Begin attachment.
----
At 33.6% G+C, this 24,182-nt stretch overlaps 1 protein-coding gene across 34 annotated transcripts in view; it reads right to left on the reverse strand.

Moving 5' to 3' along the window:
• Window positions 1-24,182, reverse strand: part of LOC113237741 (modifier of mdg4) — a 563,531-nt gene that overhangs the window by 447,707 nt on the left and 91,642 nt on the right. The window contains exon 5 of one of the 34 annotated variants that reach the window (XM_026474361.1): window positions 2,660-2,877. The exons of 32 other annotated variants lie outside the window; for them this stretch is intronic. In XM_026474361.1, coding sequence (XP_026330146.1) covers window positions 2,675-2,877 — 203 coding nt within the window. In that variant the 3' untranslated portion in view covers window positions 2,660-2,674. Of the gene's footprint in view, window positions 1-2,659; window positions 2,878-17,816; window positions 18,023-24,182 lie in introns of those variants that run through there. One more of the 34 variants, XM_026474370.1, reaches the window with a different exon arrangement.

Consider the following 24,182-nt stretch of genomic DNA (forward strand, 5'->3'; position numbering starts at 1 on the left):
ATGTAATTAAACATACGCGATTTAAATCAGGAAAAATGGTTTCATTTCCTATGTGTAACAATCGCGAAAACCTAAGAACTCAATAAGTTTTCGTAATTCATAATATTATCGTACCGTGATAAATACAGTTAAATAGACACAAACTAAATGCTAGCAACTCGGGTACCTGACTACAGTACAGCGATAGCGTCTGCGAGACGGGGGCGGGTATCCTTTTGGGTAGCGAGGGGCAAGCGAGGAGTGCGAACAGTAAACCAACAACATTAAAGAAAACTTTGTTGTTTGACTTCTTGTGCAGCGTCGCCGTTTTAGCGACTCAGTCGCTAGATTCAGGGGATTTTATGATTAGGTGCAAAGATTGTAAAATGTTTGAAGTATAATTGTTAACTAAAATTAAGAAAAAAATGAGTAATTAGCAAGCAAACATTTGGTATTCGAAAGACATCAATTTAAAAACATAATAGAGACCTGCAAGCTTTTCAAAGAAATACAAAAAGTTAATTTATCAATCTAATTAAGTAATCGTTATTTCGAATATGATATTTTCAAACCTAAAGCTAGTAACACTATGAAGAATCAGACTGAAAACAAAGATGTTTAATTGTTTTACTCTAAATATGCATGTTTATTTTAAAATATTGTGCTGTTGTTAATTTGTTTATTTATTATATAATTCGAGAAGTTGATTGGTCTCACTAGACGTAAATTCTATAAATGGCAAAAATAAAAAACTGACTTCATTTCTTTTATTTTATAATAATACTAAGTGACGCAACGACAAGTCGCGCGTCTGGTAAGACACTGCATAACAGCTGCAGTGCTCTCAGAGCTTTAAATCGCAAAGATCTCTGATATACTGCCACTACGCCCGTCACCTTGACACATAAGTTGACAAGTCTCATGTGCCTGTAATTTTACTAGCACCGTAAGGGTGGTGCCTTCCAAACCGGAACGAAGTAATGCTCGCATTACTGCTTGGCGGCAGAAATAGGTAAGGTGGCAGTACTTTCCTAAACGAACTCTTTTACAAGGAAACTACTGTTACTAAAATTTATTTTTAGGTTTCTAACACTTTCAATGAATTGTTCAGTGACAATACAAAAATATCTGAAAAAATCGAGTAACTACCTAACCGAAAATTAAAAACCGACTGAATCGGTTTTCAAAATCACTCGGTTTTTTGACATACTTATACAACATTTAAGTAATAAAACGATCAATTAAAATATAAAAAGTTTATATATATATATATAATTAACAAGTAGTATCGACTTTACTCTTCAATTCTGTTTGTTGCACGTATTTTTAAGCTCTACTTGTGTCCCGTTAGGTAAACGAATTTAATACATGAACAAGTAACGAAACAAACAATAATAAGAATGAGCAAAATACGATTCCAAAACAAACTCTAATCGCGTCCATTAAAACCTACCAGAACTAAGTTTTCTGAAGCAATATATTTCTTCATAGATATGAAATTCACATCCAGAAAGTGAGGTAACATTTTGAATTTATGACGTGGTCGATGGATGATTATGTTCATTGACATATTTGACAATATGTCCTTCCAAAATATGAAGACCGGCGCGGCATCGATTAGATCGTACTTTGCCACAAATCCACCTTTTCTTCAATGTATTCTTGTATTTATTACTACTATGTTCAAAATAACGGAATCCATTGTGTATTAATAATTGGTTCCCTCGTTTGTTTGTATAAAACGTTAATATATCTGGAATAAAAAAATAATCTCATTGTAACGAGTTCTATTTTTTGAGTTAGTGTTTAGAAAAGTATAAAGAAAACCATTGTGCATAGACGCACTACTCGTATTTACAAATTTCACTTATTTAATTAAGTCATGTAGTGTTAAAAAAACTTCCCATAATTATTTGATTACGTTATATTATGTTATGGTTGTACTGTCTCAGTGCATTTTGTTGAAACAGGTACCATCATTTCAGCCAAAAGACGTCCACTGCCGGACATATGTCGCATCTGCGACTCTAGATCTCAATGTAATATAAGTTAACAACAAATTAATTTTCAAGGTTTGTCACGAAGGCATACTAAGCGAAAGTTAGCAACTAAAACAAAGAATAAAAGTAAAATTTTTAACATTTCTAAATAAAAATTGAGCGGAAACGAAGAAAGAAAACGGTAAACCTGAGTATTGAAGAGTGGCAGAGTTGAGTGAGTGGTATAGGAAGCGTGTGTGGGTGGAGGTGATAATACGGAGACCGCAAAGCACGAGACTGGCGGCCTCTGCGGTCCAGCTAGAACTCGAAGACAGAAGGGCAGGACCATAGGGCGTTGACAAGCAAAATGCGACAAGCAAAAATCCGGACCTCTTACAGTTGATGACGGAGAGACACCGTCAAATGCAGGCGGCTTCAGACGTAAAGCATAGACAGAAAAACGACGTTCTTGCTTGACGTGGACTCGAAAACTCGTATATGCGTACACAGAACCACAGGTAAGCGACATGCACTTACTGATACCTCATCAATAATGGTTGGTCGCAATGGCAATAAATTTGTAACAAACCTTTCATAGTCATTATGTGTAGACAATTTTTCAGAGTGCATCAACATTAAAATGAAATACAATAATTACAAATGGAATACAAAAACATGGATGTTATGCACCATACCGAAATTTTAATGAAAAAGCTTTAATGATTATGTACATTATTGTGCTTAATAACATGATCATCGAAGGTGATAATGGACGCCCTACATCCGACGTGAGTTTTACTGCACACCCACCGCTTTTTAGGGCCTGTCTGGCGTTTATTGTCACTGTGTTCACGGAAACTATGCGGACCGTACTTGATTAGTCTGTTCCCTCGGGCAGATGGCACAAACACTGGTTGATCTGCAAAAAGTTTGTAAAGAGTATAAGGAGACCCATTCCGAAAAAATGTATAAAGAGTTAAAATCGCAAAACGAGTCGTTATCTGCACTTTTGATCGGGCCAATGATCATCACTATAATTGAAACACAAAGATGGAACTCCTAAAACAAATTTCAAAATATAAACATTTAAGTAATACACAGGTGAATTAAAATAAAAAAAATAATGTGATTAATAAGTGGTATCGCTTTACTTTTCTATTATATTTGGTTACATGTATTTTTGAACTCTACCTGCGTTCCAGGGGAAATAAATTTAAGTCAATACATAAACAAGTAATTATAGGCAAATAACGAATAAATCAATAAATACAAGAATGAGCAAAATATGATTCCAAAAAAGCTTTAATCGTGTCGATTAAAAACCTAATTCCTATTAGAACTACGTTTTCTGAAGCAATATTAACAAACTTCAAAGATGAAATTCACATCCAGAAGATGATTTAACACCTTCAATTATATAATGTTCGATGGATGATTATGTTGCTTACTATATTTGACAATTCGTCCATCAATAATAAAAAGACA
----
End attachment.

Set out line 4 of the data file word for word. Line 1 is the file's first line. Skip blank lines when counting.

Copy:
Consider the following 24,182-nt stretch of genomic DNA (forward strand, 5'->3'; position numbering starts at 1 on the left):